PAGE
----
A Brief Note on the Power and Limits of Propaganda

The 1872 presidential election (Ulysses Grant vs Horace Greeley) represented the last time progressive change was  brought about through a national election. Since then, progressive change has either been forced by mass action (Women’s suffrage, Welfare, Social Security, Unemployment insurance, Civil Rights, Gay rights, &c) or been a small part of a bill the bulk of which was to increase the burden on the working class (Affordable Care Act).   The job of our elected representatives since 1877 has been to either to rubberstamp what they can’t avoid (then, if possible, taking credit for it), or to pass a defeat off as a victory.

And yet, in spite of this, so many, especially among the petty bourgeois intellectual set, are still convinced that progressive change not only can, but MUST come through elections. This is a testimony to the power of propaganda.

And yet, however powerful propaganda is, it has its limits. Poker theorist Mike Caro said, “It is hard to convince a winner that he is losing.” It is also hard to convince a man who can’t feed his family that the economy is doing well and everything is fine.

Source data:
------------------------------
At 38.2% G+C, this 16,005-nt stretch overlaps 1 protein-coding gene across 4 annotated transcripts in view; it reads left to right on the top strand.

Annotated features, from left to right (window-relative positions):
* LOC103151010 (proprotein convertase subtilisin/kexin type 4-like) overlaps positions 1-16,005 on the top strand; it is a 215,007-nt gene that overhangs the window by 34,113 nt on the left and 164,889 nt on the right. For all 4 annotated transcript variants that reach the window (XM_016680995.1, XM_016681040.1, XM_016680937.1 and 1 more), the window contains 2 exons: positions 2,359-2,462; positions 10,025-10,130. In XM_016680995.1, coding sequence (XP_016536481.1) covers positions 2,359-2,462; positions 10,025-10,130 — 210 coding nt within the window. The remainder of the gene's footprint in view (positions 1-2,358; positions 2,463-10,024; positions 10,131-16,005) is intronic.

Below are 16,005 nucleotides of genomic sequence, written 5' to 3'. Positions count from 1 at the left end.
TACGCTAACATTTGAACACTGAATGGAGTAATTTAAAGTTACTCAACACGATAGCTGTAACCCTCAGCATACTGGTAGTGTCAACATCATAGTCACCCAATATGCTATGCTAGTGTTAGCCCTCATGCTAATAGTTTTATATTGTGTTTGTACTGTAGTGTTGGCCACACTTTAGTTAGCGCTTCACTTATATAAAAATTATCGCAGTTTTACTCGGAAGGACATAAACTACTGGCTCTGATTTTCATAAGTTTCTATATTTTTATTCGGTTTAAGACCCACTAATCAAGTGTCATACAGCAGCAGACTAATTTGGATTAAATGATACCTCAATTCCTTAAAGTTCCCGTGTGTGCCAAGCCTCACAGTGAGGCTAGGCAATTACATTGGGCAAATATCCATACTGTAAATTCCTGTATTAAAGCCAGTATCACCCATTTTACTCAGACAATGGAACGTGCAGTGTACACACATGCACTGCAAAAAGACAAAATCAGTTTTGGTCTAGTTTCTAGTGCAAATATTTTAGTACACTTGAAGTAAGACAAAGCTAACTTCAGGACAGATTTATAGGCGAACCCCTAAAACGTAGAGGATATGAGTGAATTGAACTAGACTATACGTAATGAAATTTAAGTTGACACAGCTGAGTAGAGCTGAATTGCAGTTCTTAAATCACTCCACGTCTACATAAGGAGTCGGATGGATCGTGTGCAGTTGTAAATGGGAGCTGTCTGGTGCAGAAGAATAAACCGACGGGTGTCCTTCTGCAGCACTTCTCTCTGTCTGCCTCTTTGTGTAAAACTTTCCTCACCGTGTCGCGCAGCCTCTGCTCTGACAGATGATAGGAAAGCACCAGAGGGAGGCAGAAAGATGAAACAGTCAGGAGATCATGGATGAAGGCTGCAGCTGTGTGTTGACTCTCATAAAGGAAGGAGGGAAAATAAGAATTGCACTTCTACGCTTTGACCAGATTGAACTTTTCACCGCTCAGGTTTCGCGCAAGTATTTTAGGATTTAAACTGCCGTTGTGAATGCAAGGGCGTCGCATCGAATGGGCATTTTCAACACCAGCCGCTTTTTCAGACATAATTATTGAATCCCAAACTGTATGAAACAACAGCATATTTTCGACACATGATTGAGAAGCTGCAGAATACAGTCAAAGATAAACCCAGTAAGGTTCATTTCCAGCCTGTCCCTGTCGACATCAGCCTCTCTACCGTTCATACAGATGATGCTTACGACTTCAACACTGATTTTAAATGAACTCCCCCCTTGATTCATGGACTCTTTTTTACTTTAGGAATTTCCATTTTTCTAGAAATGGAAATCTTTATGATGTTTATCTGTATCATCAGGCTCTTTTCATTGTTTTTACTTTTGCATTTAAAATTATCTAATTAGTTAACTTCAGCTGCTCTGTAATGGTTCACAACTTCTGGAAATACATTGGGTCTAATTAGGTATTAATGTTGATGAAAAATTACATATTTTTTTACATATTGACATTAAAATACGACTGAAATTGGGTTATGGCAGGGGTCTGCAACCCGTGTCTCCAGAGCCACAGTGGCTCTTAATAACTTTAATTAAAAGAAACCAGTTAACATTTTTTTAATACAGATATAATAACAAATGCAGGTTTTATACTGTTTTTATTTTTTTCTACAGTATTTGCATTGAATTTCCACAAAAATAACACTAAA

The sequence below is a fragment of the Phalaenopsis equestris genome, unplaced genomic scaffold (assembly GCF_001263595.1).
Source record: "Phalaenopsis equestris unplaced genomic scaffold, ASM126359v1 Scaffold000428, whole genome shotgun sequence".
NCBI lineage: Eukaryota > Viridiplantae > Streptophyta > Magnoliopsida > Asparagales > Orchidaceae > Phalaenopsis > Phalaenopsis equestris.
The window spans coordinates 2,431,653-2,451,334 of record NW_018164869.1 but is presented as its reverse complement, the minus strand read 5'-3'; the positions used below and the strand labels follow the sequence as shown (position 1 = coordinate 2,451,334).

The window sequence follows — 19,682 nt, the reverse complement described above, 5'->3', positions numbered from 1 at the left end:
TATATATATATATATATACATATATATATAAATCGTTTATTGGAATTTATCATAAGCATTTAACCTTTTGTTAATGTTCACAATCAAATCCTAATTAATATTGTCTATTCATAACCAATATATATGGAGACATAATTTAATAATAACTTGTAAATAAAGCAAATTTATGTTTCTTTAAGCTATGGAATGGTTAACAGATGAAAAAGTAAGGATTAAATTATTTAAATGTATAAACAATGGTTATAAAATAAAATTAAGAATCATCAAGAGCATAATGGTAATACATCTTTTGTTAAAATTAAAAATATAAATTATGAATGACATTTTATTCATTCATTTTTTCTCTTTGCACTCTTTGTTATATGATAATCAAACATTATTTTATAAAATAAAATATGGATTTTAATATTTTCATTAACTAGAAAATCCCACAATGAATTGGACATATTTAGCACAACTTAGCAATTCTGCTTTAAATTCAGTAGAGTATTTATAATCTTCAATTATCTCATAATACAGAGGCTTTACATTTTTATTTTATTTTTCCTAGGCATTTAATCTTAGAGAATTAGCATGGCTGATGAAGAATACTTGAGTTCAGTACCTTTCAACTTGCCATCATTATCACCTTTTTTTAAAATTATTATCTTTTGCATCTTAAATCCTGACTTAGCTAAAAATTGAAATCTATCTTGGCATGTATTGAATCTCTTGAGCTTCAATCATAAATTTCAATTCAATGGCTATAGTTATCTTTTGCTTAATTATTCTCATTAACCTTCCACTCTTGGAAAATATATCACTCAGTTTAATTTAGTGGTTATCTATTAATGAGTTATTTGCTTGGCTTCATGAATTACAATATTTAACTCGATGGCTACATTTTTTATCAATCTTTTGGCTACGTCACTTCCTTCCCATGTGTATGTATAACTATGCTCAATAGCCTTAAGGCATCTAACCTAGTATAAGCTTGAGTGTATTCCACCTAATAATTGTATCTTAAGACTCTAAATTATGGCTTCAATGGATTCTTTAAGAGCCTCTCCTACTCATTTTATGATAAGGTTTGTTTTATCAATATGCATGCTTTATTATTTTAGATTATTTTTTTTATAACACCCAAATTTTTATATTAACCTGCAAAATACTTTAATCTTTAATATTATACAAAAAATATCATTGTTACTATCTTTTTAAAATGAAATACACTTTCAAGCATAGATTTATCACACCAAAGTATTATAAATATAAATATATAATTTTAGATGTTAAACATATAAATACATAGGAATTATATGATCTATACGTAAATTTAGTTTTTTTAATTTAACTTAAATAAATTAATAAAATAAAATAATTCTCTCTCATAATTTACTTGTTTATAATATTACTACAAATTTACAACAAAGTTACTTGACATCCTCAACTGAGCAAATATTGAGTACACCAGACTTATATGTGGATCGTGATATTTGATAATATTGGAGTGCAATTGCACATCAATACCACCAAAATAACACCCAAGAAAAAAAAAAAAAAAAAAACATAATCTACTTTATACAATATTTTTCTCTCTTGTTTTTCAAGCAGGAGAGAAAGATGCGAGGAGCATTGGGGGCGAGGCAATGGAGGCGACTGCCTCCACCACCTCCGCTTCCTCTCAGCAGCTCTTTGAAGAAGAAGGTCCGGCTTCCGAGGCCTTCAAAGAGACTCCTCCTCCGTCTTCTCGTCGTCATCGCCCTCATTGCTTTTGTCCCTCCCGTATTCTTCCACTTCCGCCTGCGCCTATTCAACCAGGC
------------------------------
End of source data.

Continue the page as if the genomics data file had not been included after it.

A Totally Original Parable Not Derived From Anything Else Really

Once upon a time a man named Barry Goldwater appeared on the political scene. And the radical cried, “Danger! A fascist!” And the people came running, but they saw that, actually, he was just a right-wing authoritarian, and he was making no effort to build a mass movement based on violence and terror in order to overturn democratic institutions, so the people went away grumbling.

Then a man named Nixon appeared, and the radical cried, “Danger! A fascist!” And the people came running, but they saw that, while he was extremely right-wing, and was, indeed, chipping away at democratic institutions, he still had no mass movement based on the frustrated petty bourgeoisie, nor an agenda to lead such a movement to establish himself as dictator on behalf of finance capital, so the people went away annoyed.

Then Trump came along….


I keep getting asked if klava is real, and if so, how do you make it?

No, it isn’t real, but people have been working on it. The problem is the wood chips, which tend to increase the bitterness, and the whole idea behind it is to remove the bitterness (I’m one of those unfortunate people with an over-sensitivity to bitter; it’s why I hate most of the really good beers).

Now, one individual says he’s actually made it work, and even sent me the recipe plus all of the ingredients to test it out, and, to my shame, I got lazy and never got around to it. But if that person wants to come forward, I’ll put that recipe here, and then stick this post onto the sidebar.